I’ve met and gotten to know some incredible people over the last few years. One of the things I most respect about these seemingly superhuman people is that, almost without exception, they are consistent and diligent. They don’t accomplish amazing things through pure intellect or magic. They just choose to do as much as they can, as often as they can, in the most important contexts of their life. It’s hard work and they do it over and over each day.
They tend to be very good at the small unseen things. They dig deep and do Something (with a capital S) to trigger productivity when they least want to do do anything at all. It’s an incredibly impressive trait that I’ve been actively working on in 2014. Given that we’re in that personal reflection time of year, I figured I’d share what’s worked for me.
Trying to do Something as often as possible has helped me see that some Somethings are better than other Somethings. For example, here are some Somethings that tend to work well for me.
- Write something – Anything really. An email to customers, prospect or relationship, brainstorming on some important topic I’m working on, or even a blog post like this.
- Sell/Pitch Something – This isn’t just actual sales calls, but often I try to find someone I’ve been meaning to call or email to pitch, and actually do it. It forces me out of my comfort zone, reminds me how much I like what we’re doing at Healthfundr, and tends to get me back on track.
- Clean my desk, bag, or something else – I am not the most naturally organized person on earth. This helps a lot to clear my head.
- Do some customer discovery – Sending an email or calling someone that is in the target market for Healthfundr is almost always productive and good at getting me refocused.
- Knock off a simple nagging task – Things like sending introductions I’ve had on my list for weeks can be super useful.
- Do some testing – At Healthfundr, I’m over our product. We’re a small team, so this makes me the primary tester. I’m sure it annoys the crap out of our dev team sometimes, but finding a bug, changing how we do something, or identifying something I want to improve can be very motivating.
- Go harass another entrepreneur – I’m super lucky to work at a great entrepreneurial co-working space (complete with the requisite exposed brick and beams), so sometimes I’ll just walk around until I find someone I won’t be interrupting. I then ask them questions about how they do something at their company, like analytics, cold sales emails, or prioritizing development. The key is to not interrupt people that are in the flow. Often I’ll get great ideas from this.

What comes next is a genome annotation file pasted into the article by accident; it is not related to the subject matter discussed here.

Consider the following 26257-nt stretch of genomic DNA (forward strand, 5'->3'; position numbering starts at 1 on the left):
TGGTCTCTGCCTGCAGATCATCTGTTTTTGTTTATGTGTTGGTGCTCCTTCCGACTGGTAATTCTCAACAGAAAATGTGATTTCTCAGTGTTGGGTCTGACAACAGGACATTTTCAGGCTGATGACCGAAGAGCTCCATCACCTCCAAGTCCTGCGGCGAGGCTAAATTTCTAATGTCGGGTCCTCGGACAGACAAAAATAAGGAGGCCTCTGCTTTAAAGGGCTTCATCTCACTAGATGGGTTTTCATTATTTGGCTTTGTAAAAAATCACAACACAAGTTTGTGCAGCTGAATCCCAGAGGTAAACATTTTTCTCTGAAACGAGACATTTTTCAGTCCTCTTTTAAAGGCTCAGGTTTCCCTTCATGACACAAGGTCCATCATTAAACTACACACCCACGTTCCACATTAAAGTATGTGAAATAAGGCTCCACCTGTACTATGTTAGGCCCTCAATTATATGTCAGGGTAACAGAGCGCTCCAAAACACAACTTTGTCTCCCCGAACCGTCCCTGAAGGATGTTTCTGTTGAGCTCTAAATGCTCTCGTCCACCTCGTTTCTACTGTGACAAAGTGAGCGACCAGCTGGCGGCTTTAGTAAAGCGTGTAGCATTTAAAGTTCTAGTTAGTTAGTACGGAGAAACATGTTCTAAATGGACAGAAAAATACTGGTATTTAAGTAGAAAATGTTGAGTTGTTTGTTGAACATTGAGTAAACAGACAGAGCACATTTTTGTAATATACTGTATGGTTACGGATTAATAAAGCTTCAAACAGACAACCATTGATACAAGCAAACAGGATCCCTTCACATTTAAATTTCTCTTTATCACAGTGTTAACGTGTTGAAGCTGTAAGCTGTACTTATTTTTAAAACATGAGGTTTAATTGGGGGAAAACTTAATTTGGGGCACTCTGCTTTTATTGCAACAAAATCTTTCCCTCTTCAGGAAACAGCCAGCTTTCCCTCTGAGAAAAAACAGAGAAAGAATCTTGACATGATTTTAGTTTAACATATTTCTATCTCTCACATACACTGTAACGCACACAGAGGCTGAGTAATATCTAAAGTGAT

- Screen a company – We get hundreds of companies coming to us at Healthfundr, which means I’m constantly screening companies to find the most promising ones.
- Clean up/review my contacts – It’s a constant battle to keep on top of relationships. Spending 20 minutes reviewing them will often be just enough boost to get me going.
I’ve recognized some common threads among the Somethings that work best to trigger productivity. The best Somethings tend to have 3 traits.
- Simple to Start – They require little effort to get going. If I have very little willpower at a given moment, I need to reduce the friction preventing me from getting going. Sometimes this means the most baby of baby steps.
- Discrete – They require a specific amount of effort and have a defined outcome or goal. I want things that are simple to start, don’t take a lot of time, and that I can mark off a to do list when I’m done. Open-ended Somethings are black holes.
- At Least Nominally Productive -This depends on what I consider productive in a given contact, but I try to keep in mind whether the Something is moving me towards some outcome I want.
This isn’t just for work related things either. The best Somethings in any context have these 3 traits. I do similar Somethings at home with my boys when I just am not in the mood to play or interact. I’ll go sit down next to them, or just pick them up and start tickling them. I’m nowhere perfect at doing this in any area of life, but I’ve improved a lot in the last year by actively focusing on choosing the best Somethings.
I’ve also recognized some Somethings to avoid. These are pure time sucks and rarely trigger productivity.
- Browse the internet – I think everyone understands this one. The big point is that reading industry news or other things nominally related to my company or sector feels productive, but generally isn’t and isn’t likely to trigger productivity
- Research things I need to learn – There is always some skill I don’t have as a startup founder, which means lots of reading and research. Right now I’m learning to do highly-targeted lead generation. General research on this often just turns into an unfocused, wild-goose chase that doesn’t result in tangible progress.
- Chat with team members – This is especially dangerous with my cofounder. We’re very good friends and always have lots to talk about, but doing this means I am now distracting him too. Same goes for other team members. Obviously I like chatting with my team, but it’s not a good way to trigger productivity. This is an area I need to improve on as it can feel very productive, even though it’s not.
The common thread of these things is that they’re the opposite of the second 3 traits of the best Somethings. They aren’t discrete, can often lead to unending rabbit holes, and generally aren’t productive when I do them without focusing on some specific outcome or answer I want. The tricky part is that they as simple to start and appear/feel productive, but they any aren’t good at triggering productivity.
I’m becoming a big believer that consistently choosing the best Somethings is one of the most effective ways I can control my own personal growth and what I accomplish in all the important areas of my life.